Baltimore History Events

Purchased Lives: The American Slave Trade from 1808 to 1865/ JUNE 1, 2018 – JULY 27, 2018

Location: Homewood Museum:, 3400 North Charles Street, Baltimore, MD 21218

Price: Free with regular admission ($8 public; free for members, JHU faculty, staff, and students)

This award-winning exhibition, on loan from The Historic New Orleans Collection, examines the domestic slave trade during the 57 years between America’s abolition of the international slave trade in 1808 and the end of the Civil War, paying special attention to Baltimore’s role in the practice.

Go to Homewood's Events page

HAPPY Birthday Babe Ruth/ July 19

Celebrate with the Greater Baltimore History Alliance at its inaugural Summer Picnic at the Babe Ruth Birthplace Museum.  Bring yourself and a few friends.  There’ll be beer, food, fun and networking.  Come see the expanded house exhibit and hang out on the new patio. 

 When: Thursday, July 19, 2018

Time:  5:00 -7:00 pm

Where:  Babe Ruth Birthplace Museum

216 Emory Street

Homewood's Annual Summer Afternoon Tea/July 29

1:30 PM – 3:30 PM

Homewood Museum, 3400 North Charles Street, Baltimore, MD 21218

Savor a traditional afternoon tea in the stunning reception hall of Homewood, a Palladian-inspired summer house built in 1801 for Charles and Harriet Carroll. Experience the elegant entertaining rooms as guests would have in the early 19th century.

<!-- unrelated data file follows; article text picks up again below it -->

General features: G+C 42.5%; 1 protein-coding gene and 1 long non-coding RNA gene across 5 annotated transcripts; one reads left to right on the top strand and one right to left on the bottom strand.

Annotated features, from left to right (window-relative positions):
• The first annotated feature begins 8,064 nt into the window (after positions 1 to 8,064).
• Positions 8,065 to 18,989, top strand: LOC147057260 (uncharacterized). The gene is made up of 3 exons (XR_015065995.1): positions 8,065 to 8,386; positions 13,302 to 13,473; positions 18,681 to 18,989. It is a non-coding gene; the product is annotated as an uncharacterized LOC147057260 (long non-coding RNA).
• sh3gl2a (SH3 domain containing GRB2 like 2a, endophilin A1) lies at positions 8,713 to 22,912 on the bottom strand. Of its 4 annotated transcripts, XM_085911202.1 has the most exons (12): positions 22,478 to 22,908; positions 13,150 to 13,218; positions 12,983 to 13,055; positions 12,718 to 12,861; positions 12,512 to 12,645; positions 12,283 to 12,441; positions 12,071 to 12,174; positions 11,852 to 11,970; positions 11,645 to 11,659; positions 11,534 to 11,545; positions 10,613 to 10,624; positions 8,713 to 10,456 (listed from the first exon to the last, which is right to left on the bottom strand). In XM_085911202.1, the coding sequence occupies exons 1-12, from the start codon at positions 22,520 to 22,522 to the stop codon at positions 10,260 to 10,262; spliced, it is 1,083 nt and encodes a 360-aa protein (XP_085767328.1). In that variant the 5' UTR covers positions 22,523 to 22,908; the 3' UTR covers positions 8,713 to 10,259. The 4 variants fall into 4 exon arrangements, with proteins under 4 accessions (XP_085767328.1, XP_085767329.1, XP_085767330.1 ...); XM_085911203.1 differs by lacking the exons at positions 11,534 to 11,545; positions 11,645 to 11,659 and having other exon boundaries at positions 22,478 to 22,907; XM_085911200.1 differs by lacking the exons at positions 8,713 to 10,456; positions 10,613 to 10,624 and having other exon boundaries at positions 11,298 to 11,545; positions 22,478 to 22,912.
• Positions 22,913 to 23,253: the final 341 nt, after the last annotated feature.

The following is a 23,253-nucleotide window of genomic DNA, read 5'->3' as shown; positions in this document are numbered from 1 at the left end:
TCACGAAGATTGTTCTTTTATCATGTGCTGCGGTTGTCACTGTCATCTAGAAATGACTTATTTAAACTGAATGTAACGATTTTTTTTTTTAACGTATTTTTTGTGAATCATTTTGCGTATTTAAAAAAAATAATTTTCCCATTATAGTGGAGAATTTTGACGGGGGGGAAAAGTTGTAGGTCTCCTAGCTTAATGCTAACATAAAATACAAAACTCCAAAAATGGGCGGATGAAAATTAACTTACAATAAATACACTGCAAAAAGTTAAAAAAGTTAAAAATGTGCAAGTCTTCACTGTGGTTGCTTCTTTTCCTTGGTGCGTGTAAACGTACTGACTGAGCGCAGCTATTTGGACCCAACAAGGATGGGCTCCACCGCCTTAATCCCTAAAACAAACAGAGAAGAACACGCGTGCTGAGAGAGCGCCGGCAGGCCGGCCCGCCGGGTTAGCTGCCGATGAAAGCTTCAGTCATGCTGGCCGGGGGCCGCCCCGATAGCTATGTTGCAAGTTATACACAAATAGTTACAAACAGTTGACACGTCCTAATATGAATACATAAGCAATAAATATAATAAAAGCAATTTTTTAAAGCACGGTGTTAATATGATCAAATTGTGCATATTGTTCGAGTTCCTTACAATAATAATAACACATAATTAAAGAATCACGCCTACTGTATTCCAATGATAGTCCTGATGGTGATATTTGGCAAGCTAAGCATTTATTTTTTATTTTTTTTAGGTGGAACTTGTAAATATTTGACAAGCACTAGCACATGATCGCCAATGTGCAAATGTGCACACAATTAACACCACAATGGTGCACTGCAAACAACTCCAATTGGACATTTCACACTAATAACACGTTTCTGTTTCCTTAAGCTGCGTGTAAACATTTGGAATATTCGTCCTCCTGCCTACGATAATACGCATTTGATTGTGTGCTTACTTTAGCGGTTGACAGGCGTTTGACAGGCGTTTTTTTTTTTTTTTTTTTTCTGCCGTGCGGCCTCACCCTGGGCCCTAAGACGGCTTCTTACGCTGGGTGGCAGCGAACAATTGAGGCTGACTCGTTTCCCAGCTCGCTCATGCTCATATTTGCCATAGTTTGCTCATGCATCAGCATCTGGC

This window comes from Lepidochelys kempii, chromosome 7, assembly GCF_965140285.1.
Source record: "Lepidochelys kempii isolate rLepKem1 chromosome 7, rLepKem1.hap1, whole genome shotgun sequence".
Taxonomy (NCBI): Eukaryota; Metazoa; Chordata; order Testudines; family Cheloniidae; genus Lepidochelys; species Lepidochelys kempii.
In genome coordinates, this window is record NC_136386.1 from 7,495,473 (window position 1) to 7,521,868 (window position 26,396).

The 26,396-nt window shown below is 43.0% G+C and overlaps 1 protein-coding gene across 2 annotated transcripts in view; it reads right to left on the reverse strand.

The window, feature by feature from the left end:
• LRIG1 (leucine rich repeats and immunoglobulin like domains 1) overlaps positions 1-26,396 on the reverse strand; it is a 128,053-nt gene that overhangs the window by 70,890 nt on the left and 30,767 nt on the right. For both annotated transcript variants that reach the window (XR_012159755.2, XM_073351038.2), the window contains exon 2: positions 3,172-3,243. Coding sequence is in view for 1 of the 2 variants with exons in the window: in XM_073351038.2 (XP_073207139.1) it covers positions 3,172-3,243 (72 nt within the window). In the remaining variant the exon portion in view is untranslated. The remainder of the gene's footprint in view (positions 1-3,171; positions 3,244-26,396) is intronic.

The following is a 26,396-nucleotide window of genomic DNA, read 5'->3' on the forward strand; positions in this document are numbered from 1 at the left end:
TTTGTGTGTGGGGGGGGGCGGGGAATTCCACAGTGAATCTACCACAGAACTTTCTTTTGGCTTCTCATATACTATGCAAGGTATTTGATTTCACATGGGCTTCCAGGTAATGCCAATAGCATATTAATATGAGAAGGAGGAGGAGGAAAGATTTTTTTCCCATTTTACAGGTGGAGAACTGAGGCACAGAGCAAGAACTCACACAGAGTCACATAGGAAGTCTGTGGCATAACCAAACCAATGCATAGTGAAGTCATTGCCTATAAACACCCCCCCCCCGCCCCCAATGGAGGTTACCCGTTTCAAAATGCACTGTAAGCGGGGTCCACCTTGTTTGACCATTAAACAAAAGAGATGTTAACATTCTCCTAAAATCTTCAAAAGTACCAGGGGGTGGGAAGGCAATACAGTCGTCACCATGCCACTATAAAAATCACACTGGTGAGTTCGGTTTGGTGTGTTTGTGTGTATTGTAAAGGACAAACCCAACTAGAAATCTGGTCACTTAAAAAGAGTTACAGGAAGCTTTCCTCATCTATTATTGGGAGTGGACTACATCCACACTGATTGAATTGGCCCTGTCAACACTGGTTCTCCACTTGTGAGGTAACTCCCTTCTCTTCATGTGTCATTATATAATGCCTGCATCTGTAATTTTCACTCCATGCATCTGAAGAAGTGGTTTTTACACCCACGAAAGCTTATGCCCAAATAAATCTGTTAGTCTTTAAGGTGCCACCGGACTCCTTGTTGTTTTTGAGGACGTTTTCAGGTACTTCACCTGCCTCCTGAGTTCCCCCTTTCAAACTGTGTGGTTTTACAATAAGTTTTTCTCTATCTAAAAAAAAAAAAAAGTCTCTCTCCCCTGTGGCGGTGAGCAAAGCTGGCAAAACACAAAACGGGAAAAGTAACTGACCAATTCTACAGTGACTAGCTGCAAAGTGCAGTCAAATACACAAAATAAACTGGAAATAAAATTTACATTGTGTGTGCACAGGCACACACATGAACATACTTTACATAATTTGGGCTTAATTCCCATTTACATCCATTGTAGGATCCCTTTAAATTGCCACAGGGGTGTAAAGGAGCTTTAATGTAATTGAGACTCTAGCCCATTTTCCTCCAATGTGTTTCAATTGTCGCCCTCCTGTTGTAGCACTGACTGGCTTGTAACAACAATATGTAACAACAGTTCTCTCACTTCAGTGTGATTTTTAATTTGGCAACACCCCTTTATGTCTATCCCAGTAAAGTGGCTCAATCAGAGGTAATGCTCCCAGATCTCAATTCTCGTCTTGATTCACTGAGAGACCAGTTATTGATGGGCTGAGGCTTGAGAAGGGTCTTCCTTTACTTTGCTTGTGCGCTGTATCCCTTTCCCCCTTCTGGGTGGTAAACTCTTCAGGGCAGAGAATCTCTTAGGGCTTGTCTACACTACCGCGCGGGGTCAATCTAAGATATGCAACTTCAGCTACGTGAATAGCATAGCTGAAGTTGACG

With chamber music lilting in the background, enjoy classic finger sandwiches, scones with clotted cream and jam, seasonal fruits, and delectable pastries, accompanied by fine black and fruit teas and a toast of sparkling wine.

$35-$40 Limited to 24. Advance, pre-paid reservations required by calling 410-516-5589. Please note: We are not able to accommodate vegan, gluten-free, or allergen-free versions of our menu.



Middle School Essay Contest Awards Ceremony

10:30 am Wednesday August 8, 2018 

Baltimore City Hall - 4th Floor Curran Room

On May 11, 2015, the Baltimore City Council passed Council Bill 15-0512 withthe lead sponsorship of Councilman Jim Kraft. The ordinance concerning Baltimore Day read: “August 8 of each year shall be “Baltimore Day” in honor of Baltimore’s founding on August 8, 1729. The Mayor shall proclaim this day as Baltimore Day, to recognize this important moment in theCity’s History.” 


The Baltimore Day Committee of theBaltimore City Historical Society (BCHS) planned a 2018 Essay Contest among selected City middle schools (Francis Scott Key Middle, Walter P. Carter Middle, Guilford Middle, Baltimore Collegiate School for Boys) to celebrate the event this year. The committee felt that the essay contest would provide students with a valuable opportunity to focus on history, practice research and writing, and learn something new about their city. The essay topic was, “The Port of Baltimore.” Partners were recruited for the project and Baltimore Museum of Industry (BMI) Senior Museum Educator, Jack Burkett, visited participating schools or hosted them at the BMI for an hour-long, interactive power point presentation on the history of the Port and reviewed various rich topics for the essay contest with students.